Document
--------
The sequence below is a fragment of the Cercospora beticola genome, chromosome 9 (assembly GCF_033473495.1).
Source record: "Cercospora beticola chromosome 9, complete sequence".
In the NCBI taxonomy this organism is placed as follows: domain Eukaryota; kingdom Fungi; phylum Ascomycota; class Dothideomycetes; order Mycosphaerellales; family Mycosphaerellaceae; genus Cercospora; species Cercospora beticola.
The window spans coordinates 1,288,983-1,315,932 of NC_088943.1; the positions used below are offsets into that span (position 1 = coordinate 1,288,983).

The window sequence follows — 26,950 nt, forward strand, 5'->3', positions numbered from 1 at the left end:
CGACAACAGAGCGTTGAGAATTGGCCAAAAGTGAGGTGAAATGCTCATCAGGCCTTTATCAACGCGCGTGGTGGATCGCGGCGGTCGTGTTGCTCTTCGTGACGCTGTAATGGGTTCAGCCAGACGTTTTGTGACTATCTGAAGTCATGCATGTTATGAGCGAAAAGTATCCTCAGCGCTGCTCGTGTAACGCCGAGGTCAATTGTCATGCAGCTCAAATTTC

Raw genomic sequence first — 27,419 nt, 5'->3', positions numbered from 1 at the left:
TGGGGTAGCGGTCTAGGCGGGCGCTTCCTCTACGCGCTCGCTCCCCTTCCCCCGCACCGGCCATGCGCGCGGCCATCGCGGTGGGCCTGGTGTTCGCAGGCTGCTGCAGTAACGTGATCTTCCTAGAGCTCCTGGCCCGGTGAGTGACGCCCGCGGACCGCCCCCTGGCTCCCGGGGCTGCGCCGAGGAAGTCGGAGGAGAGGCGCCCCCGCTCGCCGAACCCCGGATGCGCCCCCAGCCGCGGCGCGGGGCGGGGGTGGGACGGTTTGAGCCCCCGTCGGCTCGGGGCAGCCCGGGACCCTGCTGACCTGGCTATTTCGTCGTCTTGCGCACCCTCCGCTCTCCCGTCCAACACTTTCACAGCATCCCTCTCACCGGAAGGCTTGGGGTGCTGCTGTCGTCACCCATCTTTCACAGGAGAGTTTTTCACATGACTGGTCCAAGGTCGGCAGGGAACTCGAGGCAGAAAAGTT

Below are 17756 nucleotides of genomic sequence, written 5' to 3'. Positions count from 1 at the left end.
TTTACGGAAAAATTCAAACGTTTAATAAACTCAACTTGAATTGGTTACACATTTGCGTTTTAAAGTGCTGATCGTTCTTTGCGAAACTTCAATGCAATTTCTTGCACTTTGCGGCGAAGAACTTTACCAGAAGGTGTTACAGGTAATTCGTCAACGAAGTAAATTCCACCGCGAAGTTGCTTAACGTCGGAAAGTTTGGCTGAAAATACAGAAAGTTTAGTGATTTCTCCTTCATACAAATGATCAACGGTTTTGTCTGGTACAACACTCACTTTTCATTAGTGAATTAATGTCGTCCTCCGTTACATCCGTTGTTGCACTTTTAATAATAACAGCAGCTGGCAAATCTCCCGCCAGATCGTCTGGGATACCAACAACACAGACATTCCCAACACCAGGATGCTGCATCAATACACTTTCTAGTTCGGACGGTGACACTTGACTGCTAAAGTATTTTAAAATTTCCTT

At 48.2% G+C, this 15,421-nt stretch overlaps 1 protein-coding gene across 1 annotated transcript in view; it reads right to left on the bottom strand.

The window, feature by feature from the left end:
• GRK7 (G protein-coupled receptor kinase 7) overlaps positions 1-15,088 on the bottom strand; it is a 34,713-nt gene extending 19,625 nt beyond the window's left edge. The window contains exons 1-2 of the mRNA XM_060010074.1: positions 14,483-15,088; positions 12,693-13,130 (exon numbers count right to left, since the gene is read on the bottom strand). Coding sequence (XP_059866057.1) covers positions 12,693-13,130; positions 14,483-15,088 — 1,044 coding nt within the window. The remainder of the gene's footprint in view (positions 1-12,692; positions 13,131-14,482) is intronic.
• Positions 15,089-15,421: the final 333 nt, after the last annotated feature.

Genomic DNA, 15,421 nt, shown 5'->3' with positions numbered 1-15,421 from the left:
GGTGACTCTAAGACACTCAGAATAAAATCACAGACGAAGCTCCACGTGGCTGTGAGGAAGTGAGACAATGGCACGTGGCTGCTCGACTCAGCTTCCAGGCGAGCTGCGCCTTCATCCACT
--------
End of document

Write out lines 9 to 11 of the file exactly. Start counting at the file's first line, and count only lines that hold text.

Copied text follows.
Below are 17756 nucleotides of genomic sequence, written 5' to 3'. Positions count from 1 at the left end.
TTTACGGAAAAATTCAAACGTTTAATAAACTCAACTTGAATTGGTTACACATTTGCGTTTTAAAGTGCTGATCGTTCTTTGCGAAACTTCAATGCAATTTCTTGCACTTTGCGGCGAAGAACTTTACCAGAAGGTGTTACAGGTAATTCGTCAACGAAGTAAATTCCACCGCGAAGTTGCTTAACGTCGGAAAGTTTGGCTGAAAATACAGAAAGTTTAGTGATTTCTCCTTCATACAAATGATCAACGGTTTTGTCTGGTACAACACTCACTTTTCATTAGTGAATTAATGTCGTCCTCCGTTACATCCGTTGTTGCACTTTTAATAATAACAGCAGCTGGCAAATCTCCCGCCAGATCGTCTGGGATACCAACAACACAGACATTCCCAACACCAGGATGCTGCATCAATACACTTTCTAGTTCGGACGGTGACACTTGACTGCTAAAGTATTTTAAAATTTCCTT

At 48.2% G+C, this 15,421-nt stretch overlaps 1 protein-coding gene across 1 annotated transcript in view; it reads right to left on the bottom strand.